|    (cont.)    | IPv4-prelen   | IPv4 Prefix (32 bits)         |
     +-+-+-+-+-+-+-+-+-+-+-+-+-+-+-+-+-+-+-+-+-+-+-+-+-+-+-+-+-+-+-+-+
     |    IPv4 Prefix (cont)         |                ...            |
     +-+-+-+-+-+-+-+-+-+-+-+-+-+-+-+-+-+-+-+-+-+-+-+-+-+-+-+-+-+-+-+-+
     |                            ...                                |
     +-+-+-+-+-+-+-+-+-+-+-+-+-+-+-+-+-+-+-+-+-+-+-+-+-+-+-+-+-+-+-+-+

   o  option-code: OPTION_PLAT_PREFIX (TBA2)

   o  option-length: 1 + length of platv6-prefix + length of IPv4 Prefix
      List, specified in octets.

   o  platv6-prelen: length of platv6-prefix.

   o  platv6-prefix: The PLAT IPv6 prefix that the CLAT used for IPv6
      address synthesis.

   o  IPv4 Prefix List: This is an optional field.  The format of the



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      IPv4 Prefix List is shown in Figure 3.  It is a list of zero or
      more IPv4 Prefixes.  Each entry is formed by IPv4-prelen and IPv4
      Prefix.  The total length of the field is 5*number of IPv4
      prefixes.

   o  IPv4-prelen: the length of the IPv4 Prefix.

   o  IPv4 Prefix: the destination-based IPv4 Prefix.  The length is 4
      octets.

4.  Client Behavior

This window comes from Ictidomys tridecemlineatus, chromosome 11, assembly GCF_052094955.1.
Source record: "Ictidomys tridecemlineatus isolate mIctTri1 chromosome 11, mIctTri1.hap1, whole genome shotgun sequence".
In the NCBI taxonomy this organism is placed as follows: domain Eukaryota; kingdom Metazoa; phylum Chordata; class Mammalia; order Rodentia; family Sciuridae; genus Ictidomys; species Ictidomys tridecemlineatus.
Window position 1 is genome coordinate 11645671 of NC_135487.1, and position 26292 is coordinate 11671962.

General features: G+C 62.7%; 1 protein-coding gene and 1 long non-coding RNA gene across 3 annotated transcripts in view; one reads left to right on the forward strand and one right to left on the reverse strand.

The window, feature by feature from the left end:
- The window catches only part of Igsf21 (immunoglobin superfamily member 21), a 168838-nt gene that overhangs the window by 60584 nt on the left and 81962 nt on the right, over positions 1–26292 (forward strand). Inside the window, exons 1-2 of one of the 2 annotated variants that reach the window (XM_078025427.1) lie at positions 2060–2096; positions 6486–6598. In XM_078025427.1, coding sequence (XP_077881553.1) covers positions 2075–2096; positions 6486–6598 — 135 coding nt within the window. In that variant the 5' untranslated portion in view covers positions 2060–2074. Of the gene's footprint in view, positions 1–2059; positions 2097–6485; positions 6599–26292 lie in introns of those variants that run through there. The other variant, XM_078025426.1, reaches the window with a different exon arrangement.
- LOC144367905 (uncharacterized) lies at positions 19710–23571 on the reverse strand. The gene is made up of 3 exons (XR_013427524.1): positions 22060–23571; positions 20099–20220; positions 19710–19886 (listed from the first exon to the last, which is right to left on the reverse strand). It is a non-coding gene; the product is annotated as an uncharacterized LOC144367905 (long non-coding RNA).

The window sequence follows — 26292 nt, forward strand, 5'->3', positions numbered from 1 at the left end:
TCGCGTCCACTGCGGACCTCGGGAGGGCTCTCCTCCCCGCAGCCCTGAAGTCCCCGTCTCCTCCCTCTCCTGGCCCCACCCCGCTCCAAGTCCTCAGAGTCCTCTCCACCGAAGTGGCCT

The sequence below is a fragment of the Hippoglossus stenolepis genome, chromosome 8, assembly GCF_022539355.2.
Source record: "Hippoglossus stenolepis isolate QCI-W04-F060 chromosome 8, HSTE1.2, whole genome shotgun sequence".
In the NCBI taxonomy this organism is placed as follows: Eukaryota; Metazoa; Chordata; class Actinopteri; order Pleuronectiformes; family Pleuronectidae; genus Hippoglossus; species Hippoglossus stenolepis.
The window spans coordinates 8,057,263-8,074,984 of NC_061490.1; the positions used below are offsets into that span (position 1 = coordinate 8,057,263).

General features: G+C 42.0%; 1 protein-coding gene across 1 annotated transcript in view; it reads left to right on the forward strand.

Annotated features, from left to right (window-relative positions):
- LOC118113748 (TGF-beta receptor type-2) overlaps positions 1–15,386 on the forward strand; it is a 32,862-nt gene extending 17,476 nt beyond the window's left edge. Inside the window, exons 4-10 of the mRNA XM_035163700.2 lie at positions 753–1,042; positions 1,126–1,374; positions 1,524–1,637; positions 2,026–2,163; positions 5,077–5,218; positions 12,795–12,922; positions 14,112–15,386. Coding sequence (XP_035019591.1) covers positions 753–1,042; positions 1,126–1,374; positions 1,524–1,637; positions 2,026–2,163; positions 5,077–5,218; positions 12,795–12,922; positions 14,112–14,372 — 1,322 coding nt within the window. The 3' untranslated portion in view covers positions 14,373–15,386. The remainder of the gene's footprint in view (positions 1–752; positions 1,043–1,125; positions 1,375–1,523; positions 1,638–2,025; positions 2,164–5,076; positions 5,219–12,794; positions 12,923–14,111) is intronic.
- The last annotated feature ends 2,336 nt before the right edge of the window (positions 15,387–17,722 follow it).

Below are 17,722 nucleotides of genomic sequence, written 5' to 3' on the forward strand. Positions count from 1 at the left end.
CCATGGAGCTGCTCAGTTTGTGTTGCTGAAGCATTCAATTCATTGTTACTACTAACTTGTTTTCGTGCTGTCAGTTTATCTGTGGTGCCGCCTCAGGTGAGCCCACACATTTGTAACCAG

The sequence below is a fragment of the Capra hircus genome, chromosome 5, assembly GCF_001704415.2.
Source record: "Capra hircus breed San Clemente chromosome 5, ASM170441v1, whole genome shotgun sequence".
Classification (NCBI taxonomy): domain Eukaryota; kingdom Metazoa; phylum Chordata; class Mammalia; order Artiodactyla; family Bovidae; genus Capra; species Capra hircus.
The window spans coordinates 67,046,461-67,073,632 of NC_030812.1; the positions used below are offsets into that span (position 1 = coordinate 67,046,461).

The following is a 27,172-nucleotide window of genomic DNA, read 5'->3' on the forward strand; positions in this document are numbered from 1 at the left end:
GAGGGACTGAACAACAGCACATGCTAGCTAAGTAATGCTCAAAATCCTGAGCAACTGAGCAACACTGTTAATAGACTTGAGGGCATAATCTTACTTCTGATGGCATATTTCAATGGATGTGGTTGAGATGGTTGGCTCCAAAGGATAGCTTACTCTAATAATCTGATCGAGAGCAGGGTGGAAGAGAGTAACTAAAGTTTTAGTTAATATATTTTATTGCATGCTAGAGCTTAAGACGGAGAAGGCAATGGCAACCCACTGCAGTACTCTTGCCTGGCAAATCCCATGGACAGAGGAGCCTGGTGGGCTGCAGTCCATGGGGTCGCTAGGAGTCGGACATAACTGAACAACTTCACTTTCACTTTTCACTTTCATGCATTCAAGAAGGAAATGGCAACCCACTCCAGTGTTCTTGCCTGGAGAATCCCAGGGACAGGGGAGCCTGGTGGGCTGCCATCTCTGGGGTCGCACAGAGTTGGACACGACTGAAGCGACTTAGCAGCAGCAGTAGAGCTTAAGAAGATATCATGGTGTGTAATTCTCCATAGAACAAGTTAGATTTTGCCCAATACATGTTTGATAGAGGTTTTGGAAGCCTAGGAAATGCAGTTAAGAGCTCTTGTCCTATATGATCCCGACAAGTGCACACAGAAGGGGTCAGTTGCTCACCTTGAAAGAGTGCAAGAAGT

The client requests the OPTION_PLAT_PREFIX_LIST option using the
   Option Request option (ORO) in every Solicit, Request, Renew, Rebind,
   and Information-request message.  If the DHCPv6 server includes the
   OPTION_PLAT_PREFIX_LIST option in its response, the CLAT may use the
   contained platv6-prefix to translate the destination IPv4 address
   into the destination IPv6 address.

   When receiving the OPTION_PLAT_PREFIX option with IPv4 Prefix List,
   the CLAT MUST record the received IPv6 prefix and the corresponding
   IPv4 prefixes in IPv4 Prefix List.  When receiving the
   OPTION_PLAT_PREFIX option without IPv4 Prefix List, the CLAT MUST
   treat the IPv6 prefix and the default IPv4 prefix 0.0.0.0/0 as one of
   the records.

   If the CLAT loses contact with the DHCPv6 server, the CLAT SHOULD
   clear the prefix(es) it learned from the DHCPv6 server.

   When translating the destination IPv4 address into the destination
   IPv6 address, CLAT MUST search an IPv4 routing database using the
   longest-match-first rule and select the IPv6 prefix offering that
   IPv4 prefix.

5.  Message Flow Illustration

   The figure below shows an example of message flow for a Client
   learning IPv6 prefixes using DHCPv6.

   In this example, two IPv6 prefixes are provided by the DHCPv6 server.
   The first IPv6 prefix is 2001:db8:122:300::/56, the corresponding
   IPv4 prefixes are 192.0.2.0/24 and 198.51.100.0/24.  The second IPv6
   prefix is 2001:db8:122::/48, the corresponding IPv4 prefix is
   192.0.2.128/25.

   When the CLAT receives the packet with destination IPv4 address
   192.0.2.1, according to the rule of longest prefix match, the PLAT
   with IPv6 prefix 2001:db8:122::/48 is chosen.  In the same way, the



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   PLAT with IPv6 prefix 2001:db8:122::/48 is chosen.